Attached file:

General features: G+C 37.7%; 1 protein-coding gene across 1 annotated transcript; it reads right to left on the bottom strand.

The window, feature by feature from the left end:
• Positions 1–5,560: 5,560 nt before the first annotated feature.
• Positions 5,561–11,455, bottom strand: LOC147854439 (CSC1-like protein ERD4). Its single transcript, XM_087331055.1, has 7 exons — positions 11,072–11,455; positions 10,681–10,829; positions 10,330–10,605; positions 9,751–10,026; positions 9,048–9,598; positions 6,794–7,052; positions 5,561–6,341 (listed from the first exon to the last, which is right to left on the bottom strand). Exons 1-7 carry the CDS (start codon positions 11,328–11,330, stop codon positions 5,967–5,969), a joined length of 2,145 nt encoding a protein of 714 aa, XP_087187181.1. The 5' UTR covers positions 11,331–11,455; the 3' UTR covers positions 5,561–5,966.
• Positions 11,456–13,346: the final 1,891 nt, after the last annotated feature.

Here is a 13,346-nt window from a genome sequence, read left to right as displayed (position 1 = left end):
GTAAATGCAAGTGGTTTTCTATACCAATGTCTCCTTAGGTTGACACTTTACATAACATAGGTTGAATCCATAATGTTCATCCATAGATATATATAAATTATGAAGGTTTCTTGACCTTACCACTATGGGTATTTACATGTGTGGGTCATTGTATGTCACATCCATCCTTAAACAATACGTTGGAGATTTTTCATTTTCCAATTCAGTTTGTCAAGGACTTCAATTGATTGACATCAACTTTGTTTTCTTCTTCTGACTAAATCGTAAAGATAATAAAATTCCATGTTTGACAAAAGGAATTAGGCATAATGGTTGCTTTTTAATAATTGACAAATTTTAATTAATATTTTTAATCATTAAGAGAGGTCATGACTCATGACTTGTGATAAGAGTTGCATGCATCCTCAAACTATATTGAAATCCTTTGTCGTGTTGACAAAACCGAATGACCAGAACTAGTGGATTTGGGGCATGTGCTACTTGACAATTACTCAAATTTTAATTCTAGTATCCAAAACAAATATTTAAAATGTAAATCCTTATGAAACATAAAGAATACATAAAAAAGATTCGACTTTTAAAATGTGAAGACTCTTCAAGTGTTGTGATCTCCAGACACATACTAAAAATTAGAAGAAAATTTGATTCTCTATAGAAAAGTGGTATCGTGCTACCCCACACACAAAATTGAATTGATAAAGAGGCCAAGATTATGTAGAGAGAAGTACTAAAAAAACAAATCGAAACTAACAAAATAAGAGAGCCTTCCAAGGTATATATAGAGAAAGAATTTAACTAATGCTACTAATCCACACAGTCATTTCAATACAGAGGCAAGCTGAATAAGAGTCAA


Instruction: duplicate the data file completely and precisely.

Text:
General features: G+C 37.7%; 1 protein-coding gene across 1 annotated transcript; it reads right to left on the bottom strand.

The window, feature by feature from the left end:
• Positions 1–5,560: 5,560 nt before the first annotated feature.
• Positions 5,561–11,455, bottom strand: LOC147854439 (CSC1-like protein ERD4). Its single transcript, XM_087331055.1, has 7 exons — positions 11,072–11,455; positions 10,681–10,829; positions 10,330–10,605; positions 9,751–10,026; positions 9,048–9,598; positions 6,794–7,052; positions 5,561–6,341 (listed from the first exon to the last, which is right to left on the bottom strand). Exons 1-7 carry the CDS (start codon positions 11,328–11,330, stop codon positions 5,967–5,969), a joined length of 2,145 nt encoding a protein of 714 aa, XP_087187181.1. The 5' UTR covers positions 11,331–11,455; the 3' UTR covers positions 5,561–5,966.
• Positions 11,456–13,346: the final 1,891 nt, after the last annotated feature.

Here is a 13,346-nt window from a genome sequence, read left to right as displayed (position 1 = left end):
GTAAATGCAAGTGGTTTTCTATACCAATGTCTCCTTAGGTTGACACTTTACATAACATAGGTTGAATCCATAATGTTCATCCATAGATATATATAAATTATGAAGGTTTCTTGACCTTACCACTATGGGTATTTACATGTGTGGGTCATTGTATGTCACATCCATCCTTAAACAATACGTTGGAGATTTTTCATTTTCCAATTCAGTTTGTCAAGGACTTCAATTGATTGACATCAACTTTGTTTTCTTCTTCTGACTAAATCGTAAAGATAATAAAATTCCATGTTTGACAAAAGGAATTAGGCATAATGGTTGCTTTTTAATAATTGACAAATTTTAATTAATATTTTTAATCATTAAGAGAGGTCATGACTCATGACTTGTGATAAGAGTTGCATGCATCCTCAAACTATATTGAAATCCTTTGTCGTGTTGACAAAACCGAATGACCAGAACTAGTGGATTTGGGGCATGTGCTACTTGACAATTACTCAAATTTTAATTCTAGTATCCAAAACAAATATTTAAAATGTAAATCCTTATGAAACATAAAGAATACATAAAAAAGATTCGACTTTTAAAATGTGAAGACTCTTCAAGTGTTGTGATCTCCAGACACATACTAAAAATTAGAAGAAAATTTGATTCTCTATAGAAAAGTGGTATCGTGCTACCCCACACACAAAATTGAATTGATAAAGAGGCCAAGATTATGTAGAGAGAAGTACTAAAAAAACAAATCGAAACTAACAAAATAAGAGAGCCTTCCAAGGTATATATAGAGAAAGAATTTAACTAATGCTACTAATCCACACAGTCATTTCAATACAGAGGCAAGCTGAATAAGAGTCAA